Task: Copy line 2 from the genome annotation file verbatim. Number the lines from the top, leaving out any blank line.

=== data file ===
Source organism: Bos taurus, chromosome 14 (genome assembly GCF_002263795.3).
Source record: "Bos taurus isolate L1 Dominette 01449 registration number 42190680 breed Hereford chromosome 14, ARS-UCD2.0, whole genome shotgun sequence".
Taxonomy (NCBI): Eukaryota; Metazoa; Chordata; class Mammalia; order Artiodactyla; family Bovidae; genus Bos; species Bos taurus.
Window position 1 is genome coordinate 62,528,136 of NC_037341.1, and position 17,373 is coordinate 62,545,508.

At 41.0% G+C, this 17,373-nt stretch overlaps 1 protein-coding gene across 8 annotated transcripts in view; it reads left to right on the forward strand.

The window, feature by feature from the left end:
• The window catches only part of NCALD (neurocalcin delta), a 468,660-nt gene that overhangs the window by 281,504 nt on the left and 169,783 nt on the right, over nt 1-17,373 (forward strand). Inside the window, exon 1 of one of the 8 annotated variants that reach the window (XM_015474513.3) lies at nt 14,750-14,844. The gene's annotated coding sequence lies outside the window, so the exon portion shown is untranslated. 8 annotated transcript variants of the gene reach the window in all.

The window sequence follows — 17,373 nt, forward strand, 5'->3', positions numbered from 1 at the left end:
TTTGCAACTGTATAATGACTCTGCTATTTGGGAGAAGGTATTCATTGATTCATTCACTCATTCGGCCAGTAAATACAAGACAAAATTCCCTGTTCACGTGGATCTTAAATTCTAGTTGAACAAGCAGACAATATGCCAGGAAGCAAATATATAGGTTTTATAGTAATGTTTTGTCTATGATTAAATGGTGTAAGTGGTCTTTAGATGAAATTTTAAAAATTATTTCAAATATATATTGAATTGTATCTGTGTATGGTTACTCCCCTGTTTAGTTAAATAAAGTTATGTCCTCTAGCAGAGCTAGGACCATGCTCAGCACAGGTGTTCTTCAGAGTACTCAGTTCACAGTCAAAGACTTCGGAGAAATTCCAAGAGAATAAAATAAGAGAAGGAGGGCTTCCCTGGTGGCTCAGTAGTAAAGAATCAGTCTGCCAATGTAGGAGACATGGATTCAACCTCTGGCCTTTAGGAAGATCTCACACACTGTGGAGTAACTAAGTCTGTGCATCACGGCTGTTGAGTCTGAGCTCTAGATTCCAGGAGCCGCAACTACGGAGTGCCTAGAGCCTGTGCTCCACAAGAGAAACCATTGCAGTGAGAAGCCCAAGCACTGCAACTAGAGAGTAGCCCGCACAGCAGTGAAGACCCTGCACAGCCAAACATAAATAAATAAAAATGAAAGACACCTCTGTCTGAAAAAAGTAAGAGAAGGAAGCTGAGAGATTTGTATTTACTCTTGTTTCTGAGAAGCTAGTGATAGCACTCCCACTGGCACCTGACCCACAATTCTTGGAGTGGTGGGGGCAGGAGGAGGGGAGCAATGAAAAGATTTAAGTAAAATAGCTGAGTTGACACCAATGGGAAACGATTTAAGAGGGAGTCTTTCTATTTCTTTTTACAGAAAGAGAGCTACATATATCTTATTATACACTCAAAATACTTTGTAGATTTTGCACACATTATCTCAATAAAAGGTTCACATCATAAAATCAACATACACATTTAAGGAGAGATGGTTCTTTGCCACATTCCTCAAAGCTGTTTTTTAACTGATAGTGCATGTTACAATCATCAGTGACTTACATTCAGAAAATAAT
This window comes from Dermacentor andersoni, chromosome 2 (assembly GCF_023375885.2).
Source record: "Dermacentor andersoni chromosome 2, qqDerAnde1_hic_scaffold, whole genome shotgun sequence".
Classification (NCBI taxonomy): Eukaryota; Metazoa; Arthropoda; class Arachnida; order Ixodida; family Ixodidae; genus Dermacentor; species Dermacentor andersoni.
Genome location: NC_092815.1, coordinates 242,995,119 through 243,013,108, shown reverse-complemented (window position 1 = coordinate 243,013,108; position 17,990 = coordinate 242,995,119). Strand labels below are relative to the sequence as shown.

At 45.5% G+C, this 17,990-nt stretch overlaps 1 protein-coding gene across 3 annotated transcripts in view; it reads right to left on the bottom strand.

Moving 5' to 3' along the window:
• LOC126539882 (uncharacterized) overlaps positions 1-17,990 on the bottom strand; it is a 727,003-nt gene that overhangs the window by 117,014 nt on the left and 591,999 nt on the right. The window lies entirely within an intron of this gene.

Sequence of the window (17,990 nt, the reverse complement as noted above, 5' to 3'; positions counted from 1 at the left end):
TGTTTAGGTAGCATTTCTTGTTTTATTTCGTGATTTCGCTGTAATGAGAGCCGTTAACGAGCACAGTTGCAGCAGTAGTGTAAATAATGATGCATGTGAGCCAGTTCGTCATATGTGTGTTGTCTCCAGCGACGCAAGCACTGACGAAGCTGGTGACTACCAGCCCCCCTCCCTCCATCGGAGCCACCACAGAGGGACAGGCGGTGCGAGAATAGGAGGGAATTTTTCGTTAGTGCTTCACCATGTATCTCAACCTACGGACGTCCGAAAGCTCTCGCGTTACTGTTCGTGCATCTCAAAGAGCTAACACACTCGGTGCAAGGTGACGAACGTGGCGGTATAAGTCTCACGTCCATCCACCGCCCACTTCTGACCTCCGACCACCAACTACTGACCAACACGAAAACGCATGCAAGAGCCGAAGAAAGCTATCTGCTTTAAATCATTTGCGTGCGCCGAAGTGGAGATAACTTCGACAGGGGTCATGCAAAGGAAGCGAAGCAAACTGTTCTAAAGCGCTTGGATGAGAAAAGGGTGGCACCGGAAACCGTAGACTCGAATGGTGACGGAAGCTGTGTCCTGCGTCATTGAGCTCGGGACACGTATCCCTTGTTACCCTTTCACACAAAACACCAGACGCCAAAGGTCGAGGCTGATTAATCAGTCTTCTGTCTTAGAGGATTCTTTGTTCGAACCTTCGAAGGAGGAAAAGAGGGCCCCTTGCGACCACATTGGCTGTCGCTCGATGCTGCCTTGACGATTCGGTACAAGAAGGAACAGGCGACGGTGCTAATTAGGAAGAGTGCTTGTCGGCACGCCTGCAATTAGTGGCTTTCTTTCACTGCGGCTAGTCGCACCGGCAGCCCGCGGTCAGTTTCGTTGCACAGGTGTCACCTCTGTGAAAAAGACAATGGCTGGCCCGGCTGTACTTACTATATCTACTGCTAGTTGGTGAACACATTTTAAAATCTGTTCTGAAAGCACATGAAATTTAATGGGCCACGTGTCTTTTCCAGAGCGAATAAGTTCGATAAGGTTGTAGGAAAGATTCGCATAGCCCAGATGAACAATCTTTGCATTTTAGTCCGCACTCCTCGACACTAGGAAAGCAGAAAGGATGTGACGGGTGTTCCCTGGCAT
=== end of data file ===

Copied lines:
Source record: "Bos taurus isolate L1 Dominette 01449 registration number 42190680 breed Hereford chromosome 14, ARS-UCD2.0, whole genome shotgun sequence".